First Congregational United Church of Christ
(No class November 21)
The second installment in the hugely popular
“Symphonic Life I” series, this course will explore
different aspects of the life and work of orchestral
musicians. No previous class or knowledge of
classical music required! Professional musicians
from the Sarasota Orchestra offer lectures on the
• Traditions of the Orchestra (B. Traba):
Why does the Concertmaster walk out onstage
last? Why does the oboe tune the orchestra?
What’s the REAL story on clapping between the
movements of symphonies? Learn the origin of
some of classical music’s quirkiest traditions and
how they are changing today.
• A Week in the Life (M. McClelland):
The concerts you hear come together in orchestra
rehearsals, but what does each musician do
individually outside of the concert hall? How much
do musicians practice? How do they maintain their
instruments? What’s up with those people who
make their own reeds, anyway? Do musicians
teach? Do they play elsewhere? Spend “a week in
the life” of a typical orchestral musician.
• Who has the Bells and has Anyone Seen the
Whistles? (G. Nickson): What has to happen
behind the scenes to make each week at the
orchestra go smoothly? Following in the footsteps
of a Principal Percussionist, take an in-depth
look at the logistical challenges of an orchestra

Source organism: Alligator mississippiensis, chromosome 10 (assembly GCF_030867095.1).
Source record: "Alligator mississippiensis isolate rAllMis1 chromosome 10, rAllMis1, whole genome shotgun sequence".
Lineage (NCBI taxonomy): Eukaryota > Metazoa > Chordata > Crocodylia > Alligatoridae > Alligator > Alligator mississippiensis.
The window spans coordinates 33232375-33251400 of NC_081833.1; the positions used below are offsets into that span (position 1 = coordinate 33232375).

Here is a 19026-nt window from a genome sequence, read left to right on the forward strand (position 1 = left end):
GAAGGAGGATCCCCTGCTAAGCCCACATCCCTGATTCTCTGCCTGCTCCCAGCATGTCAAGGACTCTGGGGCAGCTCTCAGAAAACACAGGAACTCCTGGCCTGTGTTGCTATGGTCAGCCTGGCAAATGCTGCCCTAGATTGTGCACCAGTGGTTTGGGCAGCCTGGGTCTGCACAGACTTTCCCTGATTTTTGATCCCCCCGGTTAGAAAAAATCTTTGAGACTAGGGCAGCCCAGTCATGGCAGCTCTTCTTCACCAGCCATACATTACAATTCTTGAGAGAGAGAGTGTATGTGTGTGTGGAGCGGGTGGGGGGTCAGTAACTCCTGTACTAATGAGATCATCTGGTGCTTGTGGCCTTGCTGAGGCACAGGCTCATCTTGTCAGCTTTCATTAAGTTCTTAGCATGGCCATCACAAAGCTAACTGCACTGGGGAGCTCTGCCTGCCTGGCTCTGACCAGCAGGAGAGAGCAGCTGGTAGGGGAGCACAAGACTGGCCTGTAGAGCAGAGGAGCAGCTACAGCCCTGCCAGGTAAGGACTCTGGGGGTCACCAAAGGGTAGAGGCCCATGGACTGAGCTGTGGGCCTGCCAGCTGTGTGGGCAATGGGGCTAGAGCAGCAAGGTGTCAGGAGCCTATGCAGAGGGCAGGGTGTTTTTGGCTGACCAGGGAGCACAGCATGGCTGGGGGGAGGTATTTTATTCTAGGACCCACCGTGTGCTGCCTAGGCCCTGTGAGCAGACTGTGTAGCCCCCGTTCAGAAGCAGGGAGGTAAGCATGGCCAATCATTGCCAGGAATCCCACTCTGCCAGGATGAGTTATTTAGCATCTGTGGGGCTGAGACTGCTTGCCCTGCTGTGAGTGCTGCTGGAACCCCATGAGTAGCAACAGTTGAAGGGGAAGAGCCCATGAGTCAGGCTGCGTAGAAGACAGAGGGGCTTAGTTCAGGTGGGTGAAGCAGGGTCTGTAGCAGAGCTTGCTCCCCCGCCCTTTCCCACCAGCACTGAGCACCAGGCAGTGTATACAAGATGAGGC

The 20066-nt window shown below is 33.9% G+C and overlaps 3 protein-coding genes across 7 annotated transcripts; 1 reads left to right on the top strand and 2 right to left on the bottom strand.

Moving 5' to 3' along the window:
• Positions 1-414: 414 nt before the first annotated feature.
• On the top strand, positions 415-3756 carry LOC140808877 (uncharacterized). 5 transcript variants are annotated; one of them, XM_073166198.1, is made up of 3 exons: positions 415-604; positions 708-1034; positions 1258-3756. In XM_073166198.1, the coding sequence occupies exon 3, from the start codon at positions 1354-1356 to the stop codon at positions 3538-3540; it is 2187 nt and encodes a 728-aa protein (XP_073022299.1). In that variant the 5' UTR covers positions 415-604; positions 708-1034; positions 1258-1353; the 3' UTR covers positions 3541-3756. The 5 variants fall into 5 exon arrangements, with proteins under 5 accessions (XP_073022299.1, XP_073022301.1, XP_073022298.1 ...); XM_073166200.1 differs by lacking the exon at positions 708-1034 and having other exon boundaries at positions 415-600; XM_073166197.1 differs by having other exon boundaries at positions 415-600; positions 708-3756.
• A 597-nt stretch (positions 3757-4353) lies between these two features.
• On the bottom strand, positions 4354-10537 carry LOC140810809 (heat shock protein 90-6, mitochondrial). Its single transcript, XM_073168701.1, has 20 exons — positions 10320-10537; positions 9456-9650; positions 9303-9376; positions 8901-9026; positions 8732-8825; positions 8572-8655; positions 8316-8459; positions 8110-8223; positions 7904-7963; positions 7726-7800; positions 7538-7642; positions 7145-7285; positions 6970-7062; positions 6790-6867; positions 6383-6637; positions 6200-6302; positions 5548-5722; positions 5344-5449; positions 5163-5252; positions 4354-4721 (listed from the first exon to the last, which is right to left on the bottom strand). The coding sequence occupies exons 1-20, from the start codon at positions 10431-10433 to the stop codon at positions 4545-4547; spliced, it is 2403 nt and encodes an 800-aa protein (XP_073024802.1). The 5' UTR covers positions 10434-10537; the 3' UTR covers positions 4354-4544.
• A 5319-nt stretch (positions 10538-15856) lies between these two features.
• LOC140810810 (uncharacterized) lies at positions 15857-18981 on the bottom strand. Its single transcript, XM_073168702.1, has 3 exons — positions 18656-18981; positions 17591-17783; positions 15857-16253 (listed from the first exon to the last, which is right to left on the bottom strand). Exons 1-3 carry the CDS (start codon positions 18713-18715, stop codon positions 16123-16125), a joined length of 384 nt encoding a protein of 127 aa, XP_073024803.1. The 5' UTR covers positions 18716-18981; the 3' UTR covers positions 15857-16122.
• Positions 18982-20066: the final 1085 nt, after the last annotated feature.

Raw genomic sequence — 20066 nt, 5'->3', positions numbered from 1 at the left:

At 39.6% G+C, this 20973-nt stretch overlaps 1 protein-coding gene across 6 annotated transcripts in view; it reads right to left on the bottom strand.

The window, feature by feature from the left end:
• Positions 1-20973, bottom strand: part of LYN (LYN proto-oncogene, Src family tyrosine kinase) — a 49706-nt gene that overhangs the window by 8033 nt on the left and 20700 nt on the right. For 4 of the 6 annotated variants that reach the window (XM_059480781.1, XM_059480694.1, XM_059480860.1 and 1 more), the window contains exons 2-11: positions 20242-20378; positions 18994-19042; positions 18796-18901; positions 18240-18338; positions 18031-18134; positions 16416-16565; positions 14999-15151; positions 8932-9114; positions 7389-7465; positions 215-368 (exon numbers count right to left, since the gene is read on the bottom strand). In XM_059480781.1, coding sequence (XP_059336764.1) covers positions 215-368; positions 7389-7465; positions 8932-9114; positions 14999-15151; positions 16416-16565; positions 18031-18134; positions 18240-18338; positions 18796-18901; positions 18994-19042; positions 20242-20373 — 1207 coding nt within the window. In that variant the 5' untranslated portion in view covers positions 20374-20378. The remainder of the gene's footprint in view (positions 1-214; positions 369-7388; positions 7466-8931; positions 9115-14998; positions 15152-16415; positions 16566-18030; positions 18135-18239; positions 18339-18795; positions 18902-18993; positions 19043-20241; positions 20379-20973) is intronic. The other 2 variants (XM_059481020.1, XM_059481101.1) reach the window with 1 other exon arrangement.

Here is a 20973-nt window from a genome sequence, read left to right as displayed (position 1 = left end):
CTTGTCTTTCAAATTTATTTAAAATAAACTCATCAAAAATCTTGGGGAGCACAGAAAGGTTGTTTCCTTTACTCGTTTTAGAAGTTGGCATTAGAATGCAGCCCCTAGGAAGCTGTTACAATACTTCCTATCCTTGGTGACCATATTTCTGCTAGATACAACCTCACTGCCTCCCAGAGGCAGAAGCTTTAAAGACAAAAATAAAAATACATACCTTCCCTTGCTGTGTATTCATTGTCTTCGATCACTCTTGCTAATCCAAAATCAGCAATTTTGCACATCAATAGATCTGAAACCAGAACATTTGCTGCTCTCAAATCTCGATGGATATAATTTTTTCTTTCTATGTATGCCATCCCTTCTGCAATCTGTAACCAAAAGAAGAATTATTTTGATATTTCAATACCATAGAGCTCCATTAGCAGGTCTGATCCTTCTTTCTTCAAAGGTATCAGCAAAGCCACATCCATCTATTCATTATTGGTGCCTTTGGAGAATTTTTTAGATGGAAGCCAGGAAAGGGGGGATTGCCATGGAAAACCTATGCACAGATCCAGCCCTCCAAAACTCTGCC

and how they are solved. See how the worlds
of production, personnel, administration and
librarians must combine smoothly to make it
all happen. Additionally, the many challenges of
keeping the percussion section running will be
discussed: finding obscure instruments, fixing
and maintaining an orchestra’s collection of
instruments, shipping obscure pieces of furniture
all around the world in the name of music!
• What Does a Conductor Really Do?
(J. Vibbard): The door opens, and an enigmatic
figure confidently walks to the podium and takes
a bow, only moments before turning, placing his/
her arms in the air and commanding a start to
the music. But is this all the equally famed and
infamous Maestro, Conductor, Kapellmeister does?
Take a peek into the sprawling and diverse career
of a conductor, and discover some of those little
insider quirks and idiosyncrasies to this often
• Playing “By Ear” (L. Cambis): While it seems
obvious that musicians use their ears when
they play, few understand the subtleties of
pitch, intonation and rhythm which professional
musicians must constantly assess while playing.
Learn the basics of Solfege, the primary ear
training method used in conservatories, major
and minor tonalities, and how orchestral
musicians hear with their eyes (note reading/sight
reading) and visualize with their ears (pitch and
i nterval recognition).
• The Lives of Soloists and Chamber Musicians
(M. McClelland): Weeks away from home,
traveling with instruments, practicing in hotels.
Learn about the challenges of maintaining
friendships, relationships, and a family for some
of our most acclaimed artists who travel most
of the year.
, October 17-November 28